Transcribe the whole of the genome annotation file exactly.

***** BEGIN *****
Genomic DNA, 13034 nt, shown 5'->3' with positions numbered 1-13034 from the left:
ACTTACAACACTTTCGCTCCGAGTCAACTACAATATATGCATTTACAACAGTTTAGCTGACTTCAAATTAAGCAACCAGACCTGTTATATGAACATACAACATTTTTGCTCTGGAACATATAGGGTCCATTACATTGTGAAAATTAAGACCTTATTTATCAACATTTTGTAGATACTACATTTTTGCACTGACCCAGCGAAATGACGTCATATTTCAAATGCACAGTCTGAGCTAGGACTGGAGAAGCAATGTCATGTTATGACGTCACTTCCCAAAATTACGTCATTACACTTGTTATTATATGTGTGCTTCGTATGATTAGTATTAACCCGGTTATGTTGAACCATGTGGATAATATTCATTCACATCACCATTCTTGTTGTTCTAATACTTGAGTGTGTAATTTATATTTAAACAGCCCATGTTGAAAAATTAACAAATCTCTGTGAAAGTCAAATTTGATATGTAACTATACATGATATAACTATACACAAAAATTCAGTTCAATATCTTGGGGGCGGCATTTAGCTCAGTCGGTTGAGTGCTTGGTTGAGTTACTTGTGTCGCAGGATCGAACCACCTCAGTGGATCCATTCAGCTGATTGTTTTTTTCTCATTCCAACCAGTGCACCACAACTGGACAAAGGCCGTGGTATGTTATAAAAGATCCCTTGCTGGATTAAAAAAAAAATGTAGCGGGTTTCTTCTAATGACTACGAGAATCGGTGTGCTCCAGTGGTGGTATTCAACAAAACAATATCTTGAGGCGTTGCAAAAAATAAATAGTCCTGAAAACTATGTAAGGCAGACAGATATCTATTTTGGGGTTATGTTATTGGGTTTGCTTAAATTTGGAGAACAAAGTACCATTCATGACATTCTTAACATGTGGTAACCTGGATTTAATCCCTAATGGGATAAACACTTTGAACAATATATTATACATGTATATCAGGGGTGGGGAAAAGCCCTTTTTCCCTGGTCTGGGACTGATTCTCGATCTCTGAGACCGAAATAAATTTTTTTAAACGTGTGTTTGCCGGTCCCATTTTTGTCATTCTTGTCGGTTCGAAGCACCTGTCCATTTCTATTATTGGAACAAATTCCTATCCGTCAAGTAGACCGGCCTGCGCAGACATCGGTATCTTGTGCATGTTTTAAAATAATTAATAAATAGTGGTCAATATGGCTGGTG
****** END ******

Genomic DNA, 13034 nt, shown 5'->3' with positions numbered 1-13034 from the left:
ACTTACAACACTTTCGCTCCGAGTCAACTACAATATATGCATTTACAACAGTTTAGCTGACTTCAAATTAAGCAACCAGACCTGTTATATGAACATACAACATTTTTGCTCTGGAACATATAGGGTCCATTACATTGTGAAAATTAAGACCTTATTTATCAACATTTTGTAGATACTACATTTTTGCACTGACCCAGCGAAATGACGTCATATTTCAAATGCACAGTCTGAGCTAGGACTGGAGAAGCAATGTCATGTTATGACGTCACTTCCCAAAATTACGTCATTACACTTGTTATTATATGTGTGCTTCGTATGATTAGTATTAACCCGGTTATGTTGAACCATGTGGATAATATTCATTCACATCACCATTCTTGTTGTTCTAATACTTGAGTGTGTAATTTATATTTAAACAGCCCATGTTGAAAAATTAACAAATCTCTGTGAAAGTCAAATTTGATATGTAACTATACATGATATAACTATACACAAAAATTCAGTTCAATATCTTGGGGGCGGCATTTAGCTCAGTCGGTTGAGTGCTTGGTTGAGTTACTTGTGTCGCAGGATCGAACCACCTCAGTGGATCCATTCAGCTGATTGTTTTTTTCTCATTCCAACCAGTGCACCACAACTGGACAAAGGCCGTGGTATGTTATAAAAGATCCCTTGCTGGATTAAAAAAAAAATGTAGCGGGTTTCTTCTAATGACTACGAGAATCGGTGTGCTCCAGTGGTGGTATTCAACAAAACAATATCTTGAGGCGTTGCAAAAAATAAATAGTCCTGAAAACTATGTAAGGCAGACAGATATCTATTTTGGGGTTATGTTATTGGGTTTGCTTAAATTTGGAGAACAAAGTACCATTCATGACATTCTTAACATGTGGTAACCTGGATTTAATCCCTAATGGGATAAACACTTTGAACAATATATTATACATGTATATCAGGGGTGGGGAAAAGCCCTTTTTCCCTGGTCTGGGACTGATTCTCGATCTCTGAGACCGAAATAAATTTTTTTAAACGTGTGTTTGCCGGTCCCATTTTTGTCATTCTTGTCGGTTCGAAGCACCTGTCCATTTCTATTATTGGAACAAATTCCTATCCGTCAAGTAGACCGGCCTGCGCAGACATCGGTATCTTGTGCATGTTTTAAAATAATTAATAAATAGTGGTCAATATGGCTGGTG